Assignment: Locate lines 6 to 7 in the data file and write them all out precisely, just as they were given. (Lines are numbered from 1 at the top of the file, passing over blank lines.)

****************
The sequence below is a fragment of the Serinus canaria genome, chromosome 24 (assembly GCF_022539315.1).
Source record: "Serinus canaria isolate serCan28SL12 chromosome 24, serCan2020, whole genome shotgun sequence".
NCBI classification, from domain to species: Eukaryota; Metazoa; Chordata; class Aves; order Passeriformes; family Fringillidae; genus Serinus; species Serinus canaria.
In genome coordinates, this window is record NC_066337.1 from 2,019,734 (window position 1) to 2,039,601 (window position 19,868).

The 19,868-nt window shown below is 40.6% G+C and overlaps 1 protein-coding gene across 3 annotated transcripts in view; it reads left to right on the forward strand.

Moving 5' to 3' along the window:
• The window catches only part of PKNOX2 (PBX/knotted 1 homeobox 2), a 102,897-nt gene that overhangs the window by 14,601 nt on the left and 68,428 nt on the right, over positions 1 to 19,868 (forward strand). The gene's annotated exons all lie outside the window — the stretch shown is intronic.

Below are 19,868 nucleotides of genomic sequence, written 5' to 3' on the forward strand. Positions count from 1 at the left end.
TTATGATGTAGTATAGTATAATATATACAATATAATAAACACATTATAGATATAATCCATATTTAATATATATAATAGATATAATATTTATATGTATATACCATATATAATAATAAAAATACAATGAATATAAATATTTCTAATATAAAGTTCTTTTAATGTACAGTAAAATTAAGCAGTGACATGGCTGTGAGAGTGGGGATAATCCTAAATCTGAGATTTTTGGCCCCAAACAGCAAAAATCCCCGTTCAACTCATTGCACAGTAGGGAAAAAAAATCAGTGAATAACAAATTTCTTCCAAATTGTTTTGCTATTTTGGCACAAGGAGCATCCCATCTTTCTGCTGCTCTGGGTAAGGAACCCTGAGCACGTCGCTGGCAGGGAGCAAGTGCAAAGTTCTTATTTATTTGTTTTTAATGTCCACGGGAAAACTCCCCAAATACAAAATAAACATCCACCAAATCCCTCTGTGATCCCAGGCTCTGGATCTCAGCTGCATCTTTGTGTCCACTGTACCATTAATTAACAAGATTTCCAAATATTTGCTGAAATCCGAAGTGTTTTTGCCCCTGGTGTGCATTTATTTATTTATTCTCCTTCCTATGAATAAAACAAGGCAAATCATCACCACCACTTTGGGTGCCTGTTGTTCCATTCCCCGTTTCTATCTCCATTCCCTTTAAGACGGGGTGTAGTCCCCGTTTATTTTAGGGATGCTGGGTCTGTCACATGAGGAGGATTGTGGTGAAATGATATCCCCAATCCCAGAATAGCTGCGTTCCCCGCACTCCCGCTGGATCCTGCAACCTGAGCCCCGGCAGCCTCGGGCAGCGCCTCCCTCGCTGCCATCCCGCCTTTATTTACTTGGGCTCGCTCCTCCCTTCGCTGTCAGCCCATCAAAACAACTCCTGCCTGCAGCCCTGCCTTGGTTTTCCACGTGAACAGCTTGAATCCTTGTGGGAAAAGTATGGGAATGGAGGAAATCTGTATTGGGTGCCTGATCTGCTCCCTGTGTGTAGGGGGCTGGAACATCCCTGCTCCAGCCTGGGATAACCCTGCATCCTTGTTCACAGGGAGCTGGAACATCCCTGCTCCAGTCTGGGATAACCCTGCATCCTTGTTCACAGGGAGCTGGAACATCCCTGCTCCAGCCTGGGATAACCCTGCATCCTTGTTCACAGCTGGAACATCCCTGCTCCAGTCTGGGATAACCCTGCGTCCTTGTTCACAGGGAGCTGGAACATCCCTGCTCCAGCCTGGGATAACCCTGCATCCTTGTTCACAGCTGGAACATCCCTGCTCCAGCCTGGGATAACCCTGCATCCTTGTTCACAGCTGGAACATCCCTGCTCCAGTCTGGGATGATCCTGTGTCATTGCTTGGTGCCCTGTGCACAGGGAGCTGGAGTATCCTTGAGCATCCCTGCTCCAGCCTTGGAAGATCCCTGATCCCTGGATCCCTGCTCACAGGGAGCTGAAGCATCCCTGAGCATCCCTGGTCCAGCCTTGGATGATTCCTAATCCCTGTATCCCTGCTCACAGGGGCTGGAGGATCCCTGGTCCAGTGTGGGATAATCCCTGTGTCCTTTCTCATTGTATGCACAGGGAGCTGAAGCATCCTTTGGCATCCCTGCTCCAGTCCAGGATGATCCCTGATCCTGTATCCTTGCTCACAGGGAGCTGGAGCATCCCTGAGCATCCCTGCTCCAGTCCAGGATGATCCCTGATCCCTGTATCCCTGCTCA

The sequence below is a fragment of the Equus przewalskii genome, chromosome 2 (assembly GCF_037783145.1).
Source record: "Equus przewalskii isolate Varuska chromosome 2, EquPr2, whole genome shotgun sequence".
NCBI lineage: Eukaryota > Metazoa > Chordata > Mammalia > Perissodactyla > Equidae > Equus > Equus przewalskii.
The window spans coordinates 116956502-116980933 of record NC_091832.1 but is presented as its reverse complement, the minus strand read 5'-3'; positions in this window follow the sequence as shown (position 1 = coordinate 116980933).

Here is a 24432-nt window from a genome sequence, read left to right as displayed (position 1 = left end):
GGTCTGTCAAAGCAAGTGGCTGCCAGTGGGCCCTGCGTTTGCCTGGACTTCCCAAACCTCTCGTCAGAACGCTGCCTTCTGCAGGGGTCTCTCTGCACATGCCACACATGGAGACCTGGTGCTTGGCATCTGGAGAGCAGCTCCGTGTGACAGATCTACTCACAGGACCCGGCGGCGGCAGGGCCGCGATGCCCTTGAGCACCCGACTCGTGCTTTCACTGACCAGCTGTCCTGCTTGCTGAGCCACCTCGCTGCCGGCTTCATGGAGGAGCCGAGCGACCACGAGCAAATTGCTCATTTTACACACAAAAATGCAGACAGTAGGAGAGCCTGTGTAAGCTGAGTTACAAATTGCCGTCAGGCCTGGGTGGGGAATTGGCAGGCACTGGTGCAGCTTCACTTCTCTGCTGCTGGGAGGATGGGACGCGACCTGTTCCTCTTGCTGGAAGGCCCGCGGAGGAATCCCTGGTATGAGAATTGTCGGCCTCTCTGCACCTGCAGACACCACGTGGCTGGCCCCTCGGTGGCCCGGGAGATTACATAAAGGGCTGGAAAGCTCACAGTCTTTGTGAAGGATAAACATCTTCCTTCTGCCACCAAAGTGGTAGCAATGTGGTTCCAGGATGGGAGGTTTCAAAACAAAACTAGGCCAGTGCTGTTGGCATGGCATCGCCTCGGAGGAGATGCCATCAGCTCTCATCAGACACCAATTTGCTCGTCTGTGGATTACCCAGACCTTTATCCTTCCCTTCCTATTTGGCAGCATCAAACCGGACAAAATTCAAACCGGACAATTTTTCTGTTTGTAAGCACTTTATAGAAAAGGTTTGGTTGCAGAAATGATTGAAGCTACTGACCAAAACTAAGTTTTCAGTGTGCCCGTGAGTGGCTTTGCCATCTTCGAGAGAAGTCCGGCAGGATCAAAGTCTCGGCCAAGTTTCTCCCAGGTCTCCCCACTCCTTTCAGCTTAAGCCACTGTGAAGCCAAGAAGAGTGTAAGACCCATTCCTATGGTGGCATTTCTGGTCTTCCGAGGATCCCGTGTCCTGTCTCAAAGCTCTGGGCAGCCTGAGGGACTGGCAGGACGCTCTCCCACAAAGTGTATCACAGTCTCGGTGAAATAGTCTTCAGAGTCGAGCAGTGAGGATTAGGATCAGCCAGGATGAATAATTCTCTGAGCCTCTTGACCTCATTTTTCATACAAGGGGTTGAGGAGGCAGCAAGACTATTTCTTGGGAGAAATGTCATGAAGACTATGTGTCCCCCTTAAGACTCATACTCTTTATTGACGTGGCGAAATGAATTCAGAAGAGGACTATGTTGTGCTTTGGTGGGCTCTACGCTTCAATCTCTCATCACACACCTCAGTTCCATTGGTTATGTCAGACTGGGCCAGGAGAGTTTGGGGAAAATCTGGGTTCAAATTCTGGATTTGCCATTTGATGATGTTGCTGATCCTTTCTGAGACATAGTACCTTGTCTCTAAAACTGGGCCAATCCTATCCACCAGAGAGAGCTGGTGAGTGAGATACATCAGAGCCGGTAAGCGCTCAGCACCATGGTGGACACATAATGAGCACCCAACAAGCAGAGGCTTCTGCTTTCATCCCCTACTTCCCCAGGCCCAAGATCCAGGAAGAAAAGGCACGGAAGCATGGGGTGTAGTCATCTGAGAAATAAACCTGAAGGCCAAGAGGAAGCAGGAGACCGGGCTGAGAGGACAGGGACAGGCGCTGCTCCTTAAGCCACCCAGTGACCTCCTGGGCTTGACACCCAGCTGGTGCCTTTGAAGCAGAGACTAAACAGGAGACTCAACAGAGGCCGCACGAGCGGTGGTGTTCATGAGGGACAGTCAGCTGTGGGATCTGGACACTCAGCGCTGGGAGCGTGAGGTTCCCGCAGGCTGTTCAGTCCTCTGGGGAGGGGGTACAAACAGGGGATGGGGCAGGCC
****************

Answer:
Moving 5' to 3' along the window:
• The window catches only part of PKNOX2 (PBX/knotted 1 homeobox 2), a 102,897-nt gene that overhangs the window by 14,601 nt on the left and 68,428 nt on the right, over positions 1 to 19,868 (forward strand). The gene's annotated exons all lie outside the window — the stretch shown is intronic.